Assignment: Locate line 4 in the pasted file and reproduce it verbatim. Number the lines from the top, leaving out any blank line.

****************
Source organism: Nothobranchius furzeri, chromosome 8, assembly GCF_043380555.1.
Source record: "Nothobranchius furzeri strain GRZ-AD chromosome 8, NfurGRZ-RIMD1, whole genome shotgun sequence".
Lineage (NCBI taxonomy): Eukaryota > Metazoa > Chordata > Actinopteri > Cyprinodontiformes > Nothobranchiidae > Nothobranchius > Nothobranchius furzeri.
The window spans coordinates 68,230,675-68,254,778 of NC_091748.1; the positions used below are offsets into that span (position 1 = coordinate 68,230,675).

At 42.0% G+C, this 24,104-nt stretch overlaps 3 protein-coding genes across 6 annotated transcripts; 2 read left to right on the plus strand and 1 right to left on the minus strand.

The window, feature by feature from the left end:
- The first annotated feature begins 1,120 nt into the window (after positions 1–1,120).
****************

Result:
The window spans coordinates 68,230,675-68,254,778 of NC_091748.1; the positions used below are offsets into that span (position 1 = coordinate 68,230,675).